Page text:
It’s no lie to say it’s been a tough year for everybody. But those who have been present working or studying within the NHS during these times can stand by me saying this was a complete challenge. Starting a degree during this time added a weight to the load.
Learning revolved around Zoom meetings, Microsoft Teams, Canvas material and self-directed learning, which will never beat being sat face-to-face in a lecture hall and in a focused mindset to learn as adequately as possible. Especially for a first year starting out, you're excited to meet new people and to live the full university experience.
Although the circumstances didn’t help, ARU and my Trust did everything in their power to ensure we had the best possible learning experience. Learning was mainly based online using Zoom and Microsoft Teams for class interaction which involved our lecturers going through PowerPoints, showing video clips, discussions on topics and answer any questions anyone had on a topic.
We were also lucky to have three skill sessions in the labs in Young Street. Not only was it nice to get to practice skills such as palpation, venepuncture and catheterisation, but we also got to put faces to names and not look at everyone through a screen. It’s safe to say we were professionals in hand washing, donning and doffing by the end of skills, as we wore PPE to avoid the spread of covid.
Going out to placement, it was inevitable that I was the most nervous I’ve ever been. Everyone was speaking about how hectic and under pressure the hospital was. And like any first year I started to contemplate: did I know enough to go out? Was I just going to be in the way?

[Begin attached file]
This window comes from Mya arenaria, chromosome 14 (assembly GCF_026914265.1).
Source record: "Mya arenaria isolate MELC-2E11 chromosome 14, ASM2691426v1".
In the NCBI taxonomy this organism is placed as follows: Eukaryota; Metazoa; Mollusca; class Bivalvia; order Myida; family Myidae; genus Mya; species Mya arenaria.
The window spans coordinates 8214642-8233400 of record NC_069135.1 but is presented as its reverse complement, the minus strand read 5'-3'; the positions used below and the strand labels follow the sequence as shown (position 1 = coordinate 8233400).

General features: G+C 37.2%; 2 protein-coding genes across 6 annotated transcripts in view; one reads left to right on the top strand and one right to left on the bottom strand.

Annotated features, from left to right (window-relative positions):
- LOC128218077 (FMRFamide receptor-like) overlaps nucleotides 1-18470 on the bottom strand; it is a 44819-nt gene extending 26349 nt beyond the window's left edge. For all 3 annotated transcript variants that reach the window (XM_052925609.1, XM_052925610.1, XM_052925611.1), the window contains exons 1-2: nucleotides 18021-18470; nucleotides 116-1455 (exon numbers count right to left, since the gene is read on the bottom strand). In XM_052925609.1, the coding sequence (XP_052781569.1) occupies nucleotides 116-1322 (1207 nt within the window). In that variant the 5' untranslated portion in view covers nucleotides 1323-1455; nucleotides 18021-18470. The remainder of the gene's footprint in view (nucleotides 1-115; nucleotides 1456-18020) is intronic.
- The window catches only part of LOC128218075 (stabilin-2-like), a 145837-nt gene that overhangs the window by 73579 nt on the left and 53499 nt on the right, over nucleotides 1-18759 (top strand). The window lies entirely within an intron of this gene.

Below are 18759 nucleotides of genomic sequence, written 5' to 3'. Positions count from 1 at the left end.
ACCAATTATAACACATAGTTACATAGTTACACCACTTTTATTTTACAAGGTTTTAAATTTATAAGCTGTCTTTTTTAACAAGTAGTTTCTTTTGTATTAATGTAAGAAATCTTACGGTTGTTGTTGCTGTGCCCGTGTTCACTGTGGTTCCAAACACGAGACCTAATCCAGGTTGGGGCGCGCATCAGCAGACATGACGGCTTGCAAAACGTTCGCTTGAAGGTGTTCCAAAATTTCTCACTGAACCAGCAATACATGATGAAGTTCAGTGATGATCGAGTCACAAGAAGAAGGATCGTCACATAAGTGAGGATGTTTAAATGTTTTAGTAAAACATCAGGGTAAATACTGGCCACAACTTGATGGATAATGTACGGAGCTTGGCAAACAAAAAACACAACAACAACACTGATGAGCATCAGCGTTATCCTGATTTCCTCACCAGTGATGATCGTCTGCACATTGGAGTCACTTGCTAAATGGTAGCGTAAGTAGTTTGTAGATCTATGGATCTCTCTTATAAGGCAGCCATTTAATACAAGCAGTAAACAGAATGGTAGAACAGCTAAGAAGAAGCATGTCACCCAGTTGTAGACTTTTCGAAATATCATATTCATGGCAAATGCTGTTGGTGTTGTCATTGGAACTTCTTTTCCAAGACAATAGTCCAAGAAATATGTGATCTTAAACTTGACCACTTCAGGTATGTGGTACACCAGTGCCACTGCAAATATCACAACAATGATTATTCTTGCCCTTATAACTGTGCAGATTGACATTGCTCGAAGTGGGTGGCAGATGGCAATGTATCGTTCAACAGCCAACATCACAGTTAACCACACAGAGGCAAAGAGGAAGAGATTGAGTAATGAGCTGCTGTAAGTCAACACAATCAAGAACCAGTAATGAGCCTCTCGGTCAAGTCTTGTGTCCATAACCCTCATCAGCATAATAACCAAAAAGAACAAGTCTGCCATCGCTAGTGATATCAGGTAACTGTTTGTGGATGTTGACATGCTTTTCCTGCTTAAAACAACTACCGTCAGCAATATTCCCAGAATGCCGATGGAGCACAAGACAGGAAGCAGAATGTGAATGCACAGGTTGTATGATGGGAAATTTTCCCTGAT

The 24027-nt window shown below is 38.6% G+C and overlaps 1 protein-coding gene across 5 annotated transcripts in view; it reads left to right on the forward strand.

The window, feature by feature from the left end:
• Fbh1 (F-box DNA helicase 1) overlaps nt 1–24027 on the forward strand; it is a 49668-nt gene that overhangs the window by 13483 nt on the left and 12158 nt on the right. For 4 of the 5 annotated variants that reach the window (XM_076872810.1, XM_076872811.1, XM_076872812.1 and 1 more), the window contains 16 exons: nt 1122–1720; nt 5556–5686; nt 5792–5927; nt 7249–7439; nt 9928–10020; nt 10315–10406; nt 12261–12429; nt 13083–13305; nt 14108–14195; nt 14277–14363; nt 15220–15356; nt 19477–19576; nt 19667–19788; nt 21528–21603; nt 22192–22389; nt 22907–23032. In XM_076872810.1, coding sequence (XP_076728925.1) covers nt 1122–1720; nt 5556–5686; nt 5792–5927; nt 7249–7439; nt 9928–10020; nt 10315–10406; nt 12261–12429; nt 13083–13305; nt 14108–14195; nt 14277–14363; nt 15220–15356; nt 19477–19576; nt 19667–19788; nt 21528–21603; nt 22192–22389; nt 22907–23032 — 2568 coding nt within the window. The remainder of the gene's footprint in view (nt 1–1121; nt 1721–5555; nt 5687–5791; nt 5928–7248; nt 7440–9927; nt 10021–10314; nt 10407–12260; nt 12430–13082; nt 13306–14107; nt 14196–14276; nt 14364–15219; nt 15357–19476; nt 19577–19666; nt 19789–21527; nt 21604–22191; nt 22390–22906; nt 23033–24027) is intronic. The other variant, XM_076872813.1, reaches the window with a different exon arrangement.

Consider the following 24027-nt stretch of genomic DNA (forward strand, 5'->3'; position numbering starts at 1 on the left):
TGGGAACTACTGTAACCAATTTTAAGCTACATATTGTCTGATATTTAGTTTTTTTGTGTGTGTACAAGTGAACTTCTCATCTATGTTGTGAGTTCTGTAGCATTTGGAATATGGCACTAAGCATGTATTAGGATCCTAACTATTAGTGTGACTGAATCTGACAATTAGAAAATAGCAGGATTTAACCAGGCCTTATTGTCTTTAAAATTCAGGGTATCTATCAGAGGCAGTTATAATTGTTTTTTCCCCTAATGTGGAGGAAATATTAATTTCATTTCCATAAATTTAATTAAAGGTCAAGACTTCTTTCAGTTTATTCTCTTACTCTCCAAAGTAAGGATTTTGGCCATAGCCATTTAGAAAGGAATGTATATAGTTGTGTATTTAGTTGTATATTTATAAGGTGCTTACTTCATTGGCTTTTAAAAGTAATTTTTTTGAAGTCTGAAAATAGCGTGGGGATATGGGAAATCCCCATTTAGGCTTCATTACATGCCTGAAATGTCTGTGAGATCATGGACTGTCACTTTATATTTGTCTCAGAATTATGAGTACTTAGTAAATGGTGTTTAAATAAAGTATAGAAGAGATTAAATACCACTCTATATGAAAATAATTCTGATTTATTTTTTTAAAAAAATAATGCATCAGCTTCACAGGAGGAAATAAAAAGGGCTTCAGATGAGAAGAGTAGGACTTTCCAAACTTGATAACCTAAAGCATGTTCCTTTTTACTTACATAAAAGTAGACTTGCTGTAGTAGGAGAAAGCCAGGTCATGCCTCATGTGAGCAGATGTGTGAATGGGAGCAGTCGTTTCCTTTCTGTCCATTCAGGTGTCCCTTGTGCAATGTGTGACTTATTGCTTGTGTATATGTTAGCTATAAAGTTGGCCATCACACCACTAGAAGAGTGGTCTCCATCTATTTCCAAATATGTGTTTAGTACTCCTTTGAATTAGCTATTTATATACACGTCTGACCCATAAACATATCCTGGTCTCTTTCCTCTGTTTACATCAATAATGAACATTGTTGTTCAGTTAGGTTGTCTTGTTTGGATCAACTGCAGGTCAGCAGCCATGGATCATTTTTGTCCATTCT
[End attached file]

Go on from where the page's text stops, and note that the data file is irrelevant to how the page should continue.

Within a week out on my community placement, I was in love with midwifery. When my lecturers were telling me “Everything will click” and “you know more than you think you know” they were 100% right on that one. The midwives were unbelievably supportive and understanding of our circumstances. They helped in looking for learning opportunities to get skills signed off and to just gain experience.
Yes, the hospital was hectic, staffing wasn’t ideal and Covid was present, but it by no means affected my experience, if anything it made it better as I learned so much about infection control.
Without a doubt my first year of midwifery has challenged me and most definitely made me doubt myself at times, but my love for midwifery has done nothing but grow. Even in such difficult times, families are still starting and growing with little ones being born. I’ve had the privilege to assist five beautiful babies into the world and I have loved every second.
So, for new students joining the world of midwifery, don’t let Covid be the reason you don’t pursue your career. Take every opportunity that comes your way and enjoy every second.
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